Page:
The Cassaday family of Ontario has been reading Canadian Business for nearly 50 years, ever since George Leo Cassaday picked up his first issue back in the mid-1960s. In fact, passing on a subscription to the next generation has become something of a family tradition. Leo’s son, Mike, a director with Suncor Energy, and Mike’s daughter Kate, a senior editor with HarperCollins, recently stopped by the Canadian Business offices to chat about their unique relationship with the magazine. They spoke to managing editor Conan Tobias.
Canadian Business: Mike, how did your father become a Canadian Business reader?
Mike Cassaday: He went into the armed forces at 17—he lied about his age—came back seven years later, finished high school by taking night classes, and eventually worked his way up to become senior vice-president for A&P (now Metro). I think it was just a part of his business education, because he didn’t have a formal education.
C.B.: And he later made a reader out of you?
M.C.: Whatever your skill set is, your knowledge is usually narrow and deeply focused on those skills. When I graduated university in 1977, he gave me a subscription and said, “This will be a good broadening experience for you.” And I don’t think I’ve missed an issue in the past 35 years or so. If you offered me Businessweek, I wouldn’t take it.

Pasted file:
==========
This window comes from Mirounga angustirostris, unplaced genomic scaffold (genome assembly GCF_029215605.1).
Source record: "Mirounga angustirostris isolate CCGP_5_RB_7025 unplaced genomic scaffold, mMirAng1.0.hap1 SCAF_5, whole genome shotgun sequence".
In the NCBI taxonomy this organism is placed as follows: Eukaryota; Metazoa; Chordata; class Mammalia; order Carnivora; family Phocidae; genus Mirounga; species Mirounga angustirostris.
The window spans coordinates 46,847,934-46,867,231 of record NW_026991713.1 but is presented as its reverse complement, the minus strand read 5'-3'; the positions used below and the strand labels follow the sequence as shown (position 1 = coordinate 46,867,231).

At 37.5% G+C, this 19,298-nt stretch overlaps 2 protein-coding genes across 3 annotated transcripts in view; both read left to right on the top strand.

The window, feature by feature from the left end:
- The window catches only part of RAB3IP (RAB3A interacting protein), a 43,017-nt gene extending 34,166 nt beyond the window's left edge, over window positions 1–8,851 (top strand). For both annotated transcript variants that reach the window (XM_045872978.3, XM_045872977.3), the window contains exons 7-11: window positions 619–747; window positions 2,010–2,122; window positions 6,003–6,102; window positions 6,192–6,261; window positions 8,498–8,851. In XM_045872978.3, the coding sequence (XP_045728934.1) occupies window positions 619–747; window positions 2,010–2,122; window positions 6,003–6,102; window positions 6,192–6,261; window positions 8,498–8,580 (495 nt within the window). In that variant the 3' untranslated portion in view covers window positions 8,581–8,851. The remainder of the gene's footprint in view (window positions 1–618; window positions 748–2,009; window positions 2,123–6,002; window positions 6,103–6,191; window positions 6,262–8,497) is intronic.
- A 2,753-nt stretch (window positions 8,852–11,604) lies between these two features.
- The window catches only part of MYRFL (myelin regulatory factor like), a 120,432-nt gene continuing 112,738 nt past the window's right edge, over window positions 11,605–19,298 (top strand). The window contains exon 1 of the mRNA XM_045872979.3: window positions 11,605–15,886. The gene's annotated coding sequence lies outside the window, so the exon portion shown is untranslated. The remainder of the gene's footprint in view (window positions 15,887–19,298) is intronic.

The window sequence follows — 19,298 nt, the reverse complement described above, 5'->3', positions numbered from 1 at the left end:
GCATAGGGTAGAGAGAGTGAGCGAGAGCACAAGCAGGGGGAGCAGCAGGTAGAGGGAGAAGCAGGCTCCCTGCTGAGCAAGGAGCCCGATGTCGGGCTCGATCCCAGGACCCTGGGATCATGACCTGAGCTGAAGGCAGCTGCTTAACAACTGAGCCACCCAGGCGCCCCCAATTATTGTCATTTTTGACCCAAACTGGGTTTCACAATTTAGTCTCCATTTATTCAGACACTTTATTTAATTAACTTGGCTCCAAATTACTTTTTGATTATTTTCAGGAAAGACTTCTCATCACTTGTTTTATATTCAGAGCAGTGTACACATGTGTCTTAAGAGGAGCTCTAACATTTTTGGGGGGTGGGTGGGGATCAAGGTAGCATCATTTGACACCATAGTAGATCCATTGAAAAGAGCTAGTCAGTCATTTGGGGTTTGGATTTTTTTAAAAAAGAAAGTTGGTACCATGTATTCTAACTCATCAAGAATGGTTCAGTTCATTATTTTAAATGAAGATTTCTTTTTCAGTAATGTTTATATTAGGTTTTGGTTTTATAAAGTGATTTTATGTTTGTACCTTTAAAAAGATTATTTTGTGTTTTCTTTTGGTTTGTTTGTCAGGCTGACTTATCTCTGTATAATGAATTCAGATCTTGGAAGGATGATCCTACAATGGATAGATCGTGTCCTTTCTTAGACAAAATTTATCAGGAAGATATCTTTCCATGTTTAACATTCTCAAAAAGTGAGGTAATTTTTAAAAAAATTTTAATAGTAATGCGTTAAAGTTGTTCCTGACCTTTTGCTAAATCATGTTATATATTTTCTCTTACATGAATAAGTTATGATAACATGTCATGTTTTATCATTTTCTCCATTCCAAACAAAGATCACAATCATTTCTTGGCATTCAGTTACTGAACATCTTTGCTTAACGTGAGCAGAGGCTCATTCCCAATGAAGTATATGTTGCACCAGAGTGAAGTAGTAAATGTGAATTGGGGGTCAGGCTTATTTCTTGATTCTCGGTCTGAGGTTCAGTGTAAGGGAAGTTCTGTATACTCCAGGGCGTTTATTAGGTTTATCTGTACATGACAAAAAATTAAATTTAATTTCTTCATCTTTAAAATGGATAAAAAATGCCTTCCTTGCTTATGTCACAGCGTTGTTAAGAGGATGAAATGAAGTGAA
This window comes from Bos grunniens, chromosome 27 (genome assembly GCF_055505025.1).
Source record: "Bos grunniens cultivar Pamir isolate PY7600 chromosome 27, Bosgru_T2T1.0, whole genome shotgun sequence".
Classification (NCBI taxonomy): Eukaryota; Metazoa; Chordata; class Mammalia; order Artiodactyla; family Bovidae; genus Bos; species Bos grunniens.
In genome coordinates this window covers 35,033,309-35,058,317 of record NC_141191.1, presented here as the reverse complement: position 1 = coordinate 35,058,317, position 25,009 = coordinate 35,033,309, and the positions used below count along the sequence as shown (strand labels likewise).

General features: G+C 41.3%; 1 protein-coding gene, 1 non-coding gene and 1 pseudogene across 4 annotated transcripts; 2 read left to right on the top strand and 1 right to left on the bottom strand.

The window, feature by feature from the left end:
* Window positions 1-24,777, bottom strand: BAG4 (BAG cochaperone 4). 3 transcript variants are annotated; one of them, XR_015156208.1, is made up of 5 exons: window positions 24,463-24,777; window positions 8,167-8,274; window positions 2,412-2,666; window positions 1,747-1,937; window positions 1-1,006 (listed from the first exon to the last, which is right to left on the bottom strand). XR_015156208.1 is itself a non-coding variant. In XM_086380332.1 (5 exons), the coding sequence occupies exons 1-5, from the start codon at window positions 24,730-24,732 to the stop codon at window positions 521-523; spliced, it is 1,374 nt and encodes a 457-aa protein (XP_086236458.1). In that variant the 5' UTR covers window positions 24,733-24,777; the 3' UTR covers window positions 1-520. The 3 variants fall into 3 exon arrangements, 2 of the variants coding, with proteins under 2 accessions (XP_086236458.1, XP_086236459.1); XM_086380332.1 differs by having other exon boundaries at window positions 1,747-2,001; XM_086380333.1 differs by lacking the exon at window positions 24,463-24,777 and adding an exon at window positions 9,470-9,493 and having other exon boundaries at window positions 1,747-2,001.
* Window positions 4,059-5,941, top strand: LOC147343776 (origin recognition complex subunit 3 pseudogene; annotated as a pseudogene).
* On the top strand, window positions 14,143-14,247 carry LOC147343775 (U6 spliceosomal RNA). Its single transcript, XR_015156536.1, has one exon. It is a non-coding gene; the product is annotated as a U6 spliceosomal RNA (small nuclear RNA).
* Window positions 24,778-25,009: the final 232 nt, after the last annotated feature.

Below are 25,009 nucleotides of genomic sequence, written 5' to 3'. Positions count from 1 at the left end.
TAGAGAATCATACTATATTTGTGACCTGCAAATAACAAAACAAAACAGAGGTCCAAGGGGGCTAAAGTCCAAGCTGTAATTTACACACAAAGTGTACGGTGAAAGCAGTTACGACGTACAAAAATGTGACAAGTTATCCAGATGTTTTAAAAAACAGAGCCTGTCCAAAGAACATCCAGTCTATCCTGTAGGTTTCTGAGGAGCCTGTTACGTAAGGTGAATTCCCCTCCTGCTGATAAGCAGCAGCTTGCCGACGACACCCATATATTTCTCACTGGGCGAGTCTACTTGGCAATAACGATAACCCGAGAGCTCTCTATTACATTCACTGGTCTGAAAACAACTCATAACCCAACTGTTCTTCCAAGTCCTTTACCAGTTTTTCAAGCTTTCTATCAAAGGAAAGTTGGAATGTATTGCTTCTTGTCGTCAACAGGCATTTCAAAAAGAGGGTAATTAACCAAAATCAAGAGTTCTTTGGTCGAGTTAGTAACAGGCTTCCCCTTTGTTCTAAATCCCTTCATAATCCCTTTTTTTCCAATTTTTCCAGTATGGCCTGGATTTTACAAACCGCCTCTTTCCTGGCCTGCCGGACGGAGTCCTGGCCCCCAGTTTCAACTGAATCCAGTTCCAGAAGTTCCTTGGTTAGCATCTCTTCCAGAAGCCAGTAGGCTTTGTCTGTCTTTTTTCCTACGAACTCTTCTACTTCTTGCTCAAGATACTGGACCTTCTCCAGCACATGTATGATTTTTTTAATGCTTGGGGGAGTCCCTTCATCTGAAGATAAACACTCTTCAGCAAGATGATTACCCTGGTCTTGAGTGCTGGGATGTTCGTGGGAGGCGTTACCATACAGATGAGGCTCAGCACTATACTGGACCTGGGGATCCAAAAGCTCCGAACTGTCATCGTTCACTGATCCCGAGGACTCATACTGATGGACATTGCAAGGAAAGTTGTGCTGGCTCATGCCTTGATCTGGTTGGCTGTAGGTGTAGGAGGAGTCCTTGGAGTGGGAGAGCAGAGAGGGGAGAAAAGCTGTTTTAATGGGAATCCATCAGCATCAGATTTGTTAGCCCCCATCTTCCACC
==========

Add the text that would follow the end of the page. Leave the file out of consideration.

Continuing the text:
C.B.: Kate, how did you feel when your father first bought you your subscription when you started your job in 2005?
Kate Cassaday: I didn’t know the story that Grandpa had given it to him until after he sent it to me. I think I said, “Can I have a subscription to The New Yorker instead?” [laughs] I couldn’t see at that point how it was going to be helpful for me in my career.
C.B.: Did it end up helping you both? Or, Kate, are you still bitter about not getting a New Yorker subscription?
K.C.: Yes, it helped. One of the things that surprised me about book publishing was how interested I was in the business side of it, and as that interest in the business grew, my interest in the magazine grew. Now I read it cover to cover. But one of the things I wish is that I’d been reading it enough early on that I’d had some conversations with Grandpa about it. I wish that kind of cross-pollination had happened. [Leo Cassaday passed away in 2011.]
M.C.: I did engineering for a number of years, then you start supervising people, and you start moving into more business-oriented roles. And so it did help. And occasionally you read about somebody you know. Michael Lee-Chin—he used to be a bouncer at the campus pub at McMaster University. He was a couple years ahead of me, and I actually worked as a bouncer at the pub and knew him casually.
C.B.: Kate, so will you continue the tradition and force Canadian Business on your children too?
K.C.: Yes, absolutely! I think it’s a really nice tradition. Though I think we’ll be passing on subscriptions in pixel form by that point.